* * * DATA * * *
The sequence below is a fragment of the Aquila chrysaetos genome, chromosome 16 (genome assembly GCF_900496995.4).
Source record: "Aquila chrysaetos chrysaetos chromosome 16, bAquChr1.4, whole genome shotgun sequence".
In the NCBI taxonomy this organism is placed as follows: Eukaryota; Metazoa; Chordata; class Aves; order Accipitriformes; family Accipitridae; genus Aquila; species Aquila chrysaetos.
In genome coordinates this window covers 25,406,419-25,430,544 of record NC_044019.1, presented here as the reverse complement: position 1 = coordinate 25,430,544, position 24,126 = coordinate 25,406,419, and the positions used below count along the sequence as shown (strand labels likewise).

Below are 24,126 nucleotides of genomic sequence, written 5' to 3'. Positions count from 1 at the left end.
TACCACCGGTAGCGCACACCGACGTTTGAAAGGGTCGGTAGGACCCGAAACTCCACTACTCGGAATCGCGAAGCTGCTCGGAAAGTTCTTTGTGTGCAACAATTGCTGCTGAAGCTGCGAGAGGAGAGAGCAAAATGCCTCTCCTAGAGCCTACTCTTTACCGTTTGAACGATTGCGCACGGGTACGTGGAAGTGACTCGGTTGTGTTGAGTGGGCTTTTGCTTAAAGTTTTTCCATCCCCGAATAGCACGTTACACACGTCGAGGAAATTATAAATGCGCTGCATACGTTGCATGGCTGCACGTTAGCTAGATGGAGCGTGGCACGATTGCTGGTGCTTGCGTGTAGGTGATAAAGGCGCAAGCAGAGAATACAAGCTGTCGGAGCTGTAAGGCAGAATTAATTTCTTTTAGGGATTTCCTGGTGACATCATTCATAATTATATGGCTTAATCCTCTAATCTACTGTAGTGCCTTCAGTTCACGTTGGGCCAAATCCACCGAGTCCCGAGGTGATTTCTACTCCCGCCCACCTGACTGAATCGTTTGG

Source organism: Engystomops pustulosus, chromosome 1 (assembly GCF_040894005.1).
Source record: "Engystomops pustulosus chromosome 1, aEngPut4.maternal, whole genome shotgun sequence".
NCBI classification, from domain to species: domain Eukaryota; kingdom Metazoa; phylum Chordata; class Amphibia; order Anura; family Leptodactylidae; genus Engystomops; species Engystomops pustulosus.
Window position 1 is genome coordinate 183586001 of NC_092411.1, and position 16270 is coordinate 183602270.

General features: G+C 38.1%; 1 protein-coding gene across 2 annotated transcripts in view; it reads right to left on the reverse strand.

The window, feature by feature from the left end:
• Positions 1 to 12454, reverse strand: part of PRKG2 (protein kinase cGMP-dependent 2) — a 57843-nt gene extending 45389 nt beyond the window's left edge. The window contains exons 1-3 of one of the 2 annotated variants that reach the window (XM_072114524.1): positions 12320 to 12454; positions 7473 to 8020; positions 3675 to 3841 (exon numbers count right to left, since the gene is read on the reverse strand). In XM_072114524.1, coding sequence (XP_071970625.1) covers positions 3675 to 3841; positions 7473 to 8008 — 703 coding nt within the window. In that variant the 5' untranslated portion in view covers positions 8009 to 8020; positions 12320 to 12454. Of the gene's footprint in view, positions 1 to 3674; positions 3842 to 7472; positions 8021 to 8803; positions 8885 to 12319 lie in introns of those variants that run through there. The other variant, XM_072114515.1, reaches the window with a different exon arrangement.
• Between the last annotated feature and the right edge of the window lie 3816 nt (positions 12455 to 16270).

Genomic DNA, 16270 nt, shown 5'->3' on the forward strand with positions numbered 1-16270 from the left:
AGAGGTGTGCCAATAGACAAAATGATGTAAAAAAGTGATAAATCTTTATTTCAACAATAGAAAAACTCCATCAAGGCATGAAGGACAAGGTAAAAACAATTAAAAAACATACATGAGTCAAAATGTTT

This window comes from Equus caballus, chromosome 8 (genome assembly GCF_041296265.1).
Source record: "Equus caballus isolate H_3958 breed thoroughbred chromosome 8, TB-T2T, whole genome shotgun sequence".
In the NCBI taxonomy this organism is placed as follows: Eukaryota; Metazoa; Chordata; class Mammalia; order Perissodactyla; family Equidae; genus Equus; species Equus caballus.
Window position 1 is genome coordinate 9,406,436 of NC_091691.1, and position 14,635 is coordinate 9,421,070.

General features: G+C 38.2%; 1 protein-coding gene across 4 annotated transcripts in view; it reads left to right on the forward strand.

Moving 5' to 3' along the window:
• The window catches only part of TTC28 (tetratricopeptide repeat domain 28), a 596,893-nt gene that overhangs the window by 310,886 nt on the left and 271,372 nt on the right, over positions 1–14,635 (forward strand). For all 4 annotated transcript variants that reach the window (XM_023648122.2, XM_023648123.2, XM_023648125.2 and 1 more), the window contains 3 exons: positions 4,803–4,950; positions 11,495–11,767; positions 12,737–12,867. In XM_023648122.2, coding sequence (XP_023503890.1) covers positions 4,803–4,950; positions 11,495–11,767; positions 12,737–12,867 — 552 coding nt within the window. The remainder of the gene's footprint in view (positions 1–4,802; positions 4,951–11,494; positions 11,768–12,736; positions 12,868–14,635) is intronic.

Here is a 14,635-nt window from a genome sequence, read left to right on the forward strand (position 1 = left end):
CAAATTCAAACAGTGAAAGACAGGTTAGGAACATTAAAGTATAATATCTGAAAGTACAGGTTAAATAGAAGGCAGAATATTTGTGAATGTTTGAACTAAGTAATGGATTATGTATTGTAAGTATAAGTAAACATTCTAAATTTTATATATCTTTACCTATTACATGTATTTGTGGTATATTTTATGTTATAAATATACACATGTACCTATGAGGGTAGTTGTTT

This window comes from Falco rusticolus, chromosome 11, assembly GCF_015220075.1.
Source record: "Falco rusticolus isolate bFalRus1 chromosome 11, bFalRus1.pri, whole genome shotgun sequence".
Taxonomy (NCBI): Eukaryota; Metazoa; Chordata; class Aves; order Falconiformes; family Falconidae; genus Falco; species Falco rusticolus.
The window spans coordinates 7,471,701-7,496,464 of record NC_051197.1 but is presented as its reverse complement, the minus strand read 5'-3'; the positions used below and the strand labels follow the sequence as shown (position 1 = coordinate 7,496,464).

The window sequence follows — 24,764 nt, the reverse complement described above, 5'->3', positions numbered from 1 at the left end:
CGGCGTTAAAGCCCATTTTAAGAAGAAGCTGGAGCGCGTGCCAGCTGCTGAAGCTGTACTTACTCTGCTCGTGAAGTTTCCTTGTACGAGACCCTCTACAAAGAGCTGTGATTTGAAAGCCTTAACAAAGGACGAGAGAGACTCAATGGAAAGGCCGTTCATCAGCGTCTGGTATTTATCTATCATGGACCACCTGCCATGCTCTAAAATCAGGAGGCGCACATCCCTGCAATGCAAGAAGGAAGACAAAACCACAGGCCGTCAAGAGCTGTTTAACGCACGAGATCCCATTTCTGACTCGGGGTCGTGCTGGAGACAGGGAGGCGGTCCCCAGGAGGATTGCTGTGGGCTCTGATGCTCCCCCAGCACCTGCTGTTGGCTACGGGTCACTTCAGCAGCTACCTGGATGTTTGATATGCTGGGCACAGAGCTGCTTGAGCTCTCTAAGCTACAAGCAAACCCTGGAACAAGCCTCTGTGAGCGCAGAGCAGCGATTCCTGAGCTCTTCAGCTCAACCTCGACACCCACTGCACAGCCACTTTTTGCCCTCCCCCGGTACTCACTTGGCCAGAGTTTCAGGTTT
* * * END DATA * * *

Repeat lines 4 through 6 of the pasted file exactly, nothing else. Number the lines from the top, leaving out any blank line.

In genome coordinates this window covers 25,406,419-25,430,544 of record NC_044019.1, presented here as the reverse complement: position 1 = coordinate 25,430,544, position 24,126 = coordinate 25,406,419, and the positions used below count along the sequence as shown (strand labels likewise).

Below are 24,126 nucleotides of genomic sequence, written 5' to 3'. Positions count from 1 at the left end.
TACCACCGGTAGCGCACACCGACGTTTGAAAGGGTCGGTAGGACCCGAAACTCCACTACTCGGAATCGCGAAGCTGCTCGGAAAGTTCTTTGTGTGCAACAATTGCTGCTGAAGCTGCGAGAGGAGAGAGCAAAATGCCTCTCCTAGAGCCTACTCTTTACCGTTTGAACGATTGCGCACGGGTACGTGGAAGTGACTCGGTTGTGTTGAGTGGGCTTTTGCTTAAAGTTTTTCCATCCCCGAATAGCACGTTACACACGTCGAGGAAATTATAAATGCGCTGCATACGTTGCATGGCTGCACGTTAGCTAGATGGAGCGTGGCACGATTGCTGGTGCTTGCGTGTAGGTGATAAAGGCGCAAGCAGAGAATACAAGCTGTCGGAGCTGTAAGGCAGAATTAATTTCTTTTAGGGATTTCCTGGTGACATCATTCATAATTATATGGCTTAATCCTCTAATCTACTGTAGTGCCTTCAGTTCACGTTGGGCCAAATCCACCGAGTCCCGAGGTGATTTCTACTCCCGCCCACCTGACTGAATCGTTTGG